Wednesday, April 28, 1999
System would increase cost of dispatches
Townships, cities charged for each call
BY DAN KLEPAL
The Cincinnati Enquirer
The cost of doing business will go up for municipalities and townships if a new digital communications system is built in Hamilton County.
They now are billed $13.13 for each emergency radio dispatch coming to them from the county's Emergency Communications Center in Colerain Township.
That fee is expected to rise to about $15 per dispatch if a new 800-megahertz system is installed.
Voters will decide May 4 if they want to tax themselves with a special levy to pay for the $63.7 million system.
The dispatch fees amounted to $2.9 million last year from cities and townships in Hamilton County. An additional $3.5 million was billed to the Hamilton County sheriff's office.
The dispatch fees are used for upkeep of the system.
Greg Wenz, operations director at the communications center, said the amount of the fee is figured by dividing maintenance cost into the number of dispatches.
The fees will go up a little bit because we'll be adding a lot of infrastructure, Mr. Wenz said. So there will be additional maintenance.
The dispatch fees have been controversial over the years.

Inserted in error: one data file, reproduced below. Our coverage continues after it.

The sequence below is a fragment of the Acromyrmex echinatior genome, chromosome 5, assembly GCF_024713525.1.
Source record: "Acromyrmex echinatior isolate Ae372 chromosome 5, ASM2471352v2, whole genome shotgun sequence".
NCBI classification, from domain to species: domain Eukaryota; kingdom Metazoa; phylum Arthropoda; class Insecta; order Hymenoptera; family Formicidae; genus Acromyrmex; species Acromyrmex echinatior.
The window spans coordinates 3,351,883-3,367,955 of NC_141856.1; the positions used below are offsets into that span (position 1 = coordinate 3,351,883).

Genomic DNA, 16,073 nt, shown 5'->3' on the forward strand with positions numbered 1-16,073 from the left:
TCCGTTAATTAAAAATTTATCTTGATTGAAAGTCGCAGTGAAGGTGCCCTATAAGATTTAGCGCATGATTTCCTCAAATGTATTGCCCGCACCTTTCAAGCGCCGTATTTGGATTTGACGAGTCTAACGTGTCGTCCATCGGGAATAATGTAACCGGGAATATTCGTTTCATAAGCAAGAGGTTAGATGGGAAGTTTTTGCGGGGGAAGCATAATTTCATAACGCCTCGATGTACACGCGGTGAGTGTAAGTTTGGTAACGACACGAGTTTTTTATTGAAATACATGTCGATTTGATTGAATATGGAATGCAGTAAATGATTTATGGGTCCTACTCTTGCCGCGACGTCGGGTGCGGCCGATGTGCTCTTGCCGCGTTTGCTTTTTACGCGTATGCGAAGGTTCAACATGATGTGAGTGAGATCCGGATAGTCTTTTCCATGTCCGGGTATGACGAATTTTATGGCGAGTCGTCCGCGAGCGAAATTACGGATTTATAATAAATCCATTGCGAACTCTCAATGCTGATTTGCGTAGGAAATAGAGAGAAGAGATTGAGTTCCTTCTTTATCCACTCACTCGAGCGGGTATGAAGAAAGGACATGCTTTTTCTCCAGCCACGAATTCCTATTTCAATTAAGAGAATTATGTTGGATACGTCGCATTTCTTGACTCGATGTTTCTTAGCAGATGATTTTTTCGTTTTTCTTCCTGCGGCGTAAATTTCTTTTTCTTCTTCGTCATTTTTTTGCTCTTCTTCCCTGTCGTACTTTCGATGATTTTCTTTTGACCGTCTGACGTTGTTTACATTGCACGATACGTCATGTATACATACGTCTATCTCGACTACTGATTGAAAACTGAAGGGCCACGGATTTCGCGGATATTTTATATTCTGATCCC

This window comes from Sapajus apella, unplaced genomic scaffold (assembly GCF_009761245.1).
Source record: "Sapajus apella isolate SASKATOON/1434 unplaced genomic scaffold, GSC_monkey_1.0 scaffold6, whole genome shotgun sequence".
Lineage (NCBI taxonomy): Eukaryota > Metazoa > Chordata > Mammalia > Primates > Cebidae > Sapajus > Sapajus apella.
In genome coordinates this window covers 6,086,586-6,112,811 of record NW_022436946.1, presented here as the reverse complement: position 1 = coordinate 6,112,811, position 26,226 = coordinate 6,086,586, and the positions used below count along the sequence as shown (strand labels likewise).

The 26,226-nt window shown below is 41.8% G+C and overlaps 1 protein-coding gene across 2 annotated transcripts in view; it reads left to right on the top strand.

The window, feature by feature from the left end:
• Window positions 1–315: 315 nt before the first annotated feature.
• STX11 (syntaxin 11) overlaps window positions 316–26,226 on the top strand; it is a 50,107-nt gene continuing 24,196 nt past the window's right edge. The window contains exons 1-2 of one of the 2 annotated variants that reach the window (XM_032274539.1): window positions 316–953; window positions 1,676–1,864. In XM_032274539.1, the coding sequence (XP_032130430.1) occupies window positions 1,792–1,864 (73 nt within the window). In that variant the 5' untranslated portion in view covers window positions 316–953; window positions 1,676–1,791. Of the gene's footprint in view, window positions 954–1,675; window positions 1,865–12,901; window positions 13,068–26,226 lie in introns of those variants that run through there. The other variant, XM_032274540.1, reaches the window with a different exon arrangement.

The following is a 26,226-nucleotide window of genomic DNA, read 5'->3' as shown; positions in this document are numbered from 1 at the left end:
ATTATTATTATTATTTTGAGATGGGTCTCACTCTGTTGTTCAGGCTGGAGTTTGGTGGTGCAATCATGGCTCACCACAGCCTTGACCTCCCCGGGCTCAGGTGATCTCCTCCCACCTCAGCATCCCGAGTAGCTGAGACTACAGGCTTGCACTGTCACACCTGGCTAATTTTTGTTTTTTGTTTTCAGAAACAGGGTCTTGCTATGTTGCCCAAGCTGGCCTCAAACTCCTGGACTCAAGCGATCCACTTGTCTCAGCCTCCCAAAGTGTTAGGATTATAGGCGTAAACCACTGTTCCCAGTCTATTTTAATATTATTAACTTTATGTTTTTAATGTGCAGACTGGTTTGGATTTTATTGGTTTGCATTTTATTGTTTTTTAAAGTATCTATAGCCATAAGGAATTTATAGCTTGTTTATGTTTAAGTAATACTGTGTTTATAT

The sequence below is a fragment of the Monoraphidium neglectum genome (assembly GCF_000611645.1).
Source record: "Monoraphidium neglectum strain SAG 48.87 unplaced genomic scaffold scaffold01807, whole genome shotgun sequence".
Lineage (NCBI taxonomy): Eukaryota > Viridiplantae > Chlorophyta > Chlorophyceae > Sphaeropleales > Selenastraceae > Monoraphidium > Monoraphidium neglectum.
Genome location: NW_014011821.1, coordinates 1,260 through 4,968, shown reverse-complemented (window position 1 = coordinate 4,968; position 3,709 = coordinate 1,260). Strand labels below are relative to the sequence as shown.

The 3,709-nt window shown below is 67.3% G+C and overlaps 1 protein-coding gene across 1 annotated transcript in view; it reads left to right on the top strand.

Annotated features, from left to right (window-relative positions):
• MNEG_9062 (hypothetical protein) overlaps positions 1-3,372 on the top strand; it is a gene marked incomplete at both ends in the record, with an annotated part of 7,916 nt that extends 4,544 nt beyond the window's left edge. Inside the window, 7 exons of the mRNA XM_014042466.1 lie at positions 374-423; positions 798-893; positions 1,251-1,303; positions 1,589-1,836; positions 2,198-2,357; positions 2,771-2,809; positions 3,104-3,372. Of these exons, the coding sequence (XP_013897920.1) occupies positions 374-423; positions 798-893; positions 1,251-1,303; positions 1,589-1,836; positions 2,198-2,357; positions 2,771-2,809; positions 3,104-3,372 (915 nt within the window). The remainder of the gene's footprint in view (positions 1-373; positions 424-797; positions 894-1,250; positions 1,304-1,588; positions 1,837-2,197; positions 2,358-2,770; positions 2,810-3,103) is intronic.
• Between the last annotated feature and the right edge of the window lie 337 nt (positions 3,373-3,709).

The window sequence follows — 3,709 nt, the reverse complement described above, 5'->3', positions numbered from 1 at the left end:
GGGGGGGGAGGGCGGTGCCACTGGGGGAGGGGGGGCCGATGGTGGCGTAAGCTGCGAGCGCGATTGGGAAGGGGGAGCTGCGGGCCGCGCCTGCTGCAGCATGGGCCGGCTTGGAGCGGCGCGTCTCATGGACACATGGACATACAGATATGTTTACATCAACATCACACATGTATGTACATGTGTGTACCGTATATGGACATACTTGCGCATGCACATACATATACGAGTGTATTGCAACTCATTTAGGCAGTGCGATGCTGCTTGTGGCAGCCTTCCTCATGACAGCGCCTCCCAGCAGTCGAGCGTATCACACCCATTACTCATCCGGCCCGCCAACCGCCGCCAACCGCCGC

Cheviot, for example, has withheld paying more than $32,700 in fees because of a dispute with the county.
The issue: When dispatching fire service, the county communications center also sends a police officer. That makes two dispatches for a single call at a cost of $26.26.
Over the past six years, our dispatch cost has gone from $4 to $13.13, said Cheviot Mayor J. Michael Laumann. That's a big increase over a short period of time. That's pricey for us, so we started to identify ways to reduce our costs.
The city has asked the communications center to stop dispatching police during ambulance runs. We have good communication between our fire department and our police, so we don't need them to dis patch a police officer, Mr. Laumann said.
Cheviot has retained a lawyer and is negotiating with the county to resolve the matter, Mr. Laumann said.
Hamilton County Administrator David Krings said the county can't stop the dual dispatches.
One of the most potentially high areas of liability is in the dispatch center, Mr. Krings said. We're not going to get into a situation where we're relying on someone else to deliver the messages.
Colerain Township had the highest bill last year, at $273,502. Sharonville led the way for cities, with a bill of $169,609.
Hamilton County Commissioner John Dowlin said he doesn't expect the higher dispatch fees if Issue 3 passes on May 4 to be a problem.
It's a better deal than if they had to perform this service themselves, Mr. Dowlin said.
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